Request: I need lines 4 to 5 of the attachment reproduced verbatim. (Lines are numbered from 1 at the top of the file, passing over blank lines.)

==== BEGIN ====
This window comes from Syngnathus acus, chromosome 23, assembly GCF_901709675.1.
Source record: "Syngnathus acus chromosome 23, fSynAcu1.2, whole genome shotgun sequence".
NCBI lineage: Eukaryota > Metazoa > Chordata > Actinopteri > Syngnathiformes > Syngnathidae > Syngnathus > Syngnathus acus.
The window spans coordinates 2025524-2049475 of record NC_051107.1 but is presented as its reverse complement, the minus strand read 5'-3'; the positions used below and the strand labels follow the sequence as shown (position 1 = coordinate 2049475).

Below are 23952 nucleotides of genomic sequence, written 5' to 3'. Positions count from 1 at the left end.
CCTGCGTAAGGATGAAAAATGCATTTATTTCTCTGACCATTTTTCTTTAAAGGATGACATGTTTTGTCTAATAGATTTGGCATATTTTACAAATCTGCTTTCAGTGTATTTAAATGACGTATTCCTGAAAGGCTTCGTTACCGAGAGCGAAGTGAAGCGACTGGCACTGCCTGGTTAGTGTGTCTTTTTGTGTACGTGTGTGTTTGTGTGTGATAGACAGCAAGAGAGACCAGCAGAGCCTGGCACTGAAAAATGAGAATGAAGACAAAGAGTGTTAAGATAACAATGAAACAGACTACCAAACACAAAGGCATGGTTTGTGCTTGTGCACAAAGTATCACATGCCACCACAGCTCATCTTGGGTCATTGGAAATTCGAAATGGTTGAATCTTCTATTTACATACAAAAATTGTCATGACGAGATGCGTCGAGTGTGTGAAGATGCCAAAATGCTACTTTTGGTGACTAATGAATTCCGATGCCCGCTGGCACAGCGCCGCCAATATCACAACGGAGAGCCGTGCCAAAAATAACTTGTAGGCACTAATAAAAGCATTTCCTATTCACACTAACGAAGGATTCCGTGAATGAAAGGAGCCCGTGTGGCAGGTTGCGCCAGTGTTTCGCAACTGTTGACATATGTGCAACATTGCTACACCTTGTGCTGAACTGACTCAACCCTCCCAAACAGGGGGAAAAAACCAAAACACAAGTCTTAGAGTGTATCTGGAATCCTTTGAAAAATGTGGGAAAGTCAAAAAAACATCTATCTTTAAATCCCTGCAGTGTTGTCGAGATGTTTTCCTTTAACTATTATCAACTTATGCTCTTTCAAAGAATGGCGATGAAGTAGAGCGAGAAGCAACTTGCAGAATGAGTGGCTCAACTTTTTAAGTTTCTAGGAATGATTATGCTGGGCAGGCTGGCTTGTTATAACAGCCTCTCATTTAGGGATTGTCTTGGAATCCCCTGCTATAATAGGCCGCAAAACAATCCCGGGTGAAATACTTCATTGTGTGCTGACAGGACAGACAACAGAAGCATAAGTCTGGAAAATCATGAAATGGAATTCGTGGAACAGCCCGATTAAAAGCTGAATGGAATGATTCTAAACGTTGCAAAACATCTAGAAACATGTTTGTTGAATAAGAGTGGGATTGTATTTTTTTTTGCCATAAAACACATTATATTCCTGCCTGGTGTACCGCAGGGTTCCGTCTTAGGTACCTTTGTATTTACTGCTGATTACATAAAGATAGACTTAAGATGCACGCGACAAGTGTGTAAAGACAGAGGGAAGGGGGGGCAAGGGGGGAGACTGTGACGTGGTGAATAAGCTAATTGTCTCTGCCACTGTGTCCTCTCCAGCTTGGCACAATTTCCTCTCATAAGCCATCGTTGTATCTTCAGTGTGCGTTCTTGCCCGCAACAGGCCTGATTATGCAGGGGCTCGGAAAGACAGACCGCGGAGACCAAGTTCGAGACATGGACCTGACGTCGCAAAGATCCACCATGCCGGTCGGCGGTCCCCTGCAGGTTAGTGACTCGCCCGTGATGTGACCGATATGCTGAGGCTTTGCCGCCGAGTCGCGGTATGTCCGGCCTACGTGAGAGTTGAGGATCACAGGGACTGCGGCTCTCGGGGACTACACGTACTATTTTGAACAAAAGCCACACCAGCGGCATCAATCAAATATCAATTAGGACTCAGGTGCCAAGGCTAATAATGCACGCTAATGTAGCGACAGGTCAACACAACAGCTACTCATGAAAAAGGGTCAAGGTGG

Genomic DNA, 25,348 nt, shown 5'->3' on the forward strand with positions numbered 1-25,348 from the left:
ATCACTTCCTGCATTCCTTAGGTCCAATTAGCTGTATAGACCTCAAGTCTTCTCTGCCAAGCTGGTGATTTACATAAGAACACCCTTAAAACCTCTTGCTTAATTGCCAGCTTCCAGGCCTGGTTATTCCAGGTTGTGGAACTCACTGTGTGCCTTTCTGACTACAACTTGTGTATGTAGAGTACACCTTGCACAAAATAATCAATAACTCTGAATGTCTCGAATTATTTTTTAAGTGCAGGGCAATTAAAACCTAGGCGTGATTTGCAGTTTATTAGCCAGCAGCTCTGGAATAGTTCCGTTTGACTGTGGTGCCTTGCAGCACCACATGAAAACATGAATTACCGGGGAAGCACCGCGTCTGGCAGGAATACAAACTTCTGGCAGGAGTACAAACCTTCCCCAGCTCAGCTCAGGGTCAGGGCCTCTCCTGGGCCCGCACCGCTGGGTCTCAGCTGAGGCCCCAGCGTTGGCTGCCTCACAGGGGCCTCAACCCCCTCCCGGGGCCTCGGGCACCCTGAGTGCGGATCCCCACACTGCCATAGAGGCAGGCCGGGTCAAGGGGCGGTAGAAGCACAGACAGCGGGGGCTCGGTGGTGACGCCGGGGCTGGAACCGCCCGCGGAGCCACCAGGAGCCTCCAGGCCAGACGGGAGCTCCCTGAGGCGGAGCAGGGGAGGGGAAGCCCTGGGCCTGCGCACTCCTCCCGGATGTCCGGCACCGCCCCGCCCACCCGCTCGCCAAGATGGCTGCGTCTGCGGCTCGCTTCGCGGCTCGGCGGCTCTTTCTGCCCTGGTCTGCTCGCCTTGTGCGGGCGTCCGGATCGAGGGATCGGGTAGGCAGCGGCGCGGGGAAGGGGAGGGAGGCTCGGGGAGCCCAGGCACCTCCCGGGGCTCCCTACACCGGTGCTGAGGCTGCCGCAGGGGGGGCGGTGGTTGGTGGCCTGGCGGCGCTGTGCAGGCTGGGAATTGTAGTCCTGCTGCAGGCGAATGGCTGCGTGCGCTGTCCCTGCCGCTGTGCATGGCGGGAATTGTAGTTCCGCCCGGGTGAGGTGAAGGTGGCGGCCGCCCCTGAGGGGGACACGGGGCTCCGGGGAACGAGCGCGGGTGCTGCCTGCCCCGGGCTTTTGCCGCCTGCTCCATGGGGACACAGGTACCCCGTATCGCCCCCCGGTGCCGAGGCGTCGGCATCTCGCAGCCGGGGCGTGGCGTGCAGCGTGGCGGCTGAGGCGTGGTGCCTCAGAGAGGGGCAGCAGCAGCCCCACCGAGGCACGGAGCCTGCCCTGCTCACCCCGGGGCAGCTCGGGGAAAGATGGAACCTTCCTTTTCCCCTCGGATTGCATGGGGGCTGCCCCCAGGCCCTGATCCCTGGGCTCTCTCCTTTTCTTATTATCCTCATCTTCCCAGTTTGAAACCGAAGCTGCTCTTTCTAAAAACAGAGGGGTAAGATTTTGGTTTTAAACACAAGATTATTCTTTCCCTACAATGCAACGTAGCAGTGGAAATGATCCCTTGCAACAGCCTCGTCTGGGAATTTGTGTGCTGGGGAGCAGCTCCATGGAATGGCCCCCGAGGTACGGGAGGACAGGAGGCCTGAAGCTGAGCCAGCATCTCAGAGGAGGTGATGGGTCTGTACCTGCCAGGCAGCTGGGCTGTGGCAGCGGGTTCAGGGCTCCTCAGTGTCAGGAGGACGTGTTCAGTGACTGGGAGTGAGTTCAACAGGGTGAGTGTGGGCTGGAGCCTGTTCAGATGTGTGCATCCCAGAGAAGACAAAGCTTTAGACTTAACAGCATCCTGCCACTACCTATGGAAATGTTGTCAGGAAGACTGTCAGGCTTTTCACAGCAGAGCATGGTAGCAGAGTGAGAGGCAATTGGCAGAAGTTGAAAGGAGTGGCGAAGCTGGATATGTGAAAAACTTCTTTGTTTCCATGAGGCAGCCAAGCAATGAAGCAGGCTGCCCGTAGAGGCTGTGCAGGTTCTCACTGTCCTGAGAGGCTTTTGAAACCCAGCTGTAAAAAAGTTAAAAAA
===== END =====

The window spans coordinates 2025524-2049475 of record NC_051107.1 but is presented as its reverse complement, the minus strand read 5'-3'; the positions used below and the strand labels follow the sequence as shown (position 1 = coordinate 2049475).

Below are 23952 nucleotides of genomic sequence, written 5' to 3'. Positions count from 1 at the left end.